After four months of debate, controversy and commentary from the public, the Lubbock City Council voted Thursday to keep the Health Department intact.
Originally city council planned to close the facility August 31st because the building was too expensive to maintain. Councilman Todd Klein then requested the department stay open for 90 days.
Now the long road is over.
"I am very pleased the citizens of Lubbock were able to rally," said Board of Health member, Brian Carr.
Doctors, nurses and citizens packed the room eagerly awaiting a decision.
"Regardless of what kind of budget crunch we are in people still get sick," said Councilman Floyd Price.
Price explained that the hepatitis A scare at Cheddars made everyone aware, Lubbock needs a central health department.
"If we hadn't worked as a unit to correct that what would we would have had? We would of had an epidemic," said Price.
But like that issue, Price says someone needs to pay and the city simply doesn't have the money.
"We have a limited means and people need to ante up," said Mayor Tom Martin.
Dr. Linda Brice, a member of the Health Department sub-committee, presented the research to the council.
"I'm elated. I think this is the first step," said Brice.
Right now the immunization and STD clinics will remain under city control and new sources of funding are being explored.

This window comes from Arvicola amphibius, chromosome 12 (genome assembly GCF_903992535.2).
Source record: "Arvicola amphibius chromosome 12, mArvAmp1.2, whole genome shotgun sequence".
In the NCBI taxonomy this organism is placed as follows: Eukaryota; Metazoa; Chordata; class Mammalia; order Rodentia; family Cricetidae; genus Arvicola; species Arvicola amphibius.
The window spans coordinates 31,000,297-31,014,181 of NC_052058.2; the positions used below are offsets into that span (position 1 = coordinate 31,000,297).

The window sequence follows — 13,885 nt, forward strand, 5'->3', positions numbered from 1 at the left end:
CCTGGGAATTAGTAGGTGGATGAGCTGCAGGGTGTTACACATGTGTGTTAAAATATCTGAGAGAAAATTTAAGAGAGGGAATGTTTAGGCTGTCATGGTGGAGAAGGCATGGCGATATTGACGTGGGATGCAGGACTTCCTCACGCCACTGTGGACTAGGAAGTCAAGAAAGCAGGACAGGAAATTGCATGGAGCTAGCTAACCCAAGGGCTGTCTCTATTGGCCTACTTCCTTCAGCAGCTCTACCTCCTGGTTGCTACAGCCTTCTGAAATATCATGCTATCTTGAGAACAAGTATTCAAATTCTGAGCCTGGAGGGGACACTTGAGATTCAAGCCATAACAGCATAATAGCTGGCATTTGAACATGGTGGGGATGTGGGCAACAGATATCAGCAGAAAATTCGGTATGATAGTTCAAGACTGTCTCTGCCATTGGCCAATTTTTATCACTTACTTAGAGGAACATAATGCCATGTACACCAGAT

As for the lost jobs, the Board of Health will discuss bringing those people back and adding more surveillance staff.
"A lot of them pulled their papers at the very end and have been sitting. Many of them have given up great jobs in hopes of keeping the health department open because they care so much for this community," said Brice.
Brice says the building would remain in the same location depending on the cost.
If the city does bring back all the original staff they would still need $83,000 to cover the rest of the Health Department costs.
"What we need to do is get the county involved, share the expense, get the Health Sciences Center involved, get the hospitals involved, all the medical and the community and every private citizen to get involved because that's what it's going to take," said Brice.
Lubbock City CFO Andy Burcham says they are looking at absorbing some of the cost by allocating funds. Lee Ann Dumbauld was not at city council.
The board of health will discuss all the options at their next meeting November 18th.